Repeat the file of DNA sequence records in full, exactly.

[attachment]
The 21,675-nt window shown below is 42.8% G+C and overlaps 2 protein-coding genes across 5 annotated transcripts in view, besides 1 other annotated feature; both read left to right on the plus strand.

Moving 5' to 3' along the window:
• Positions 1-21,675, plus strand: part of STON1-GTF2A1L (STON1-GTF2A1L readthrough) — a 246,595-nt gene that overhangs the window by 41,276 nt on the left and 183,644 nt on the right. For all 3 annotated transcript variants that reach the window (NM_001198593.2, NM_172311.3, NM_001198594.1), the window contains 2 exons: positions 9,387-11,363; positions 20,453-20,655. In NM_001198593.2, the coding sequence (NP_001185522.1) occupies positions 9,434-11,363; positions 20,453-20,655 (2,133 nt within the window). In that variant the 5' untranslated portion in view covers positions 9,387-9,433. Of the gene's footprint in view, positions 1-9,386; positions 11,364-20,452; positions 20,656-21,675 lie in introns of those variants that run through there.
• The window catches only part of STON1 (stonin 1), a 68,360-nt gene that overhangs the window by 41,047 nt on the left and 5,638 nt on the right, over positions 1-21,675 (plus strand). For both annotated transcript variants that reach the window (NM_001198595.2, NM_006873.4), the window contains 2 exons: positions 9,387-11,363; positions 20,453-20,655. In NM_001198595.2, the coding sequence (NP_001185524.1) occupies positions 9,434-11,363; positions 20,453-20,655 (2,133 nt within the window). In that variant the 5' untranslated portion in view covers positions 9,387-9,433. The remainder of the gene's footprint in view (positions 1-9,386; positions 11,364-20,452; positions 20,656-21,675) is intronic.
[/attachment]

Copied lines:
The 21,675-nt window shown below is 42.8% G+C and overlaps 2 protein-coding genes across 5 annotated transcripts in view, besides 1 other annotated feature; both read left to right on the plus strand.

Moving 5' to 3' along the window:
• Positions 1-21,675, plus strand: part of STON1-GTF2A1L (STON1-GTF2A1L readthrough) — a 246,595-nt gene that overhangs the window by 41,276 nt on the left and 183,644 nt on the right. For all 3 annotated transcript variants that reach the window (NM_001198593.2, NM_172311.3, NM_001198594.1), the window contains 2 exons: positions 9,387-11,363; positions 20,453-20,655. In NM_001198593.2, the coding sequence (NP_001185522.1) occupies positions 9,434-11,363; positions 20,453-20,655 (2,133 nt within the window). In that variant the 5' untranslated portion in view covers positions 9,387-9,433. Of the gene's footprint in view, positions 1-9,386; positions 11,364-20,452; positions 20,656-21,675 lie in introns of those variants that run through there.
• The window catches only part of STON1 (stonin 1), a 68,360-nt gene that overhangs the window by 41,047 nt on the left and 5,638 nt on the right, over positions 1-21,675 (plus strand). For both annotated transcript variants that reach the window (NM_001198595.2, NM_006873.4), the window contains 2 exons: positions 9,387-11,363; positions 20,453-20,655. In NM_001198595.2, the coding sequence (NP_001185524.1) occupies positions 9,434-11,363; positions 20,453-20,655 (2,133 nt within the window). In that variant the 5' untranslated portion in view covers positions 9,387-9,433. The remainder of the gene's footprint in view (positions 1-9,386; positions 11,364-20,452; positions 20,656-21,675) is intronic.